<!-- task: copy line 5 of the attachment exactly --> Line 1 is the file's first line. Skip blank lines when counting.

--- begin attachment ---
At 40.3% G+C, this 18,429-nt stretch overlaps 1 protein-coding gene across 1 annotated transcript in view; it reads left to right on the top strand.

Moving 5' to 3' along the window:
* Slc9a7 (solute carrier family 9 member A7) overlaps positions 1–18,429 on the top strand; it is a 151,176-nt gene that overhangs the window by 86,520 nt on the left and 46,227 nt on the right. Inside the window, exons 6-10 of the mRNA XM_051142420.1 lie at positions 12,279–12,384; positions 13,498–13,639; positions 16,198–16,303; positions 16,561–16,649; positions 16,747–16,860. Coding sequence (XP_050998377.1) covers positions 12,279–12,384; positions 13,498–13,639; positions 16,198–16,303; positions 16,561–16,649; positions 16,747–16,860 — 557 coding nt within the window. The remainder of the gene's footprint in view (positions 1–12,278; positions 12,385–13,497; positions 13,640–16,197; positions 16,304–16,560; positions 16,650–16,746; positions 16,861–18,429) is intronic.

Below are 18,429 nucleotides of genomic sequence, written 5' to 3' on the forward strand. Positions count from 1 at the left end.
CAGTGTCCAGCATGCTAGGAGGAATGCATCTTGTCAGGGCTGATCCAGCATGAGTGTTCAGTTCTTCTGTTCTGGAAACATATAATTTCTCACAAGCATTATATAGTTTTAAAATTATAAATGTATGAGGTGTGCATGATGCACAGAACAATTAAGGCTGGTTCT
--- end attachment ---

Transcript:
CAGTGTCCAGCATGCTAGGAGGAATGCATCTTGTCAGGGCTGATCCAGCATGAGTGTTCAGTTCTTCTGTTCTGGAAACATATAATTTCTCACAAGCATTATATAGTTTTAAAATTATAAATGTATGAGGTGTGCATGATGCACAGAACAATTAAGGCTGGTTCT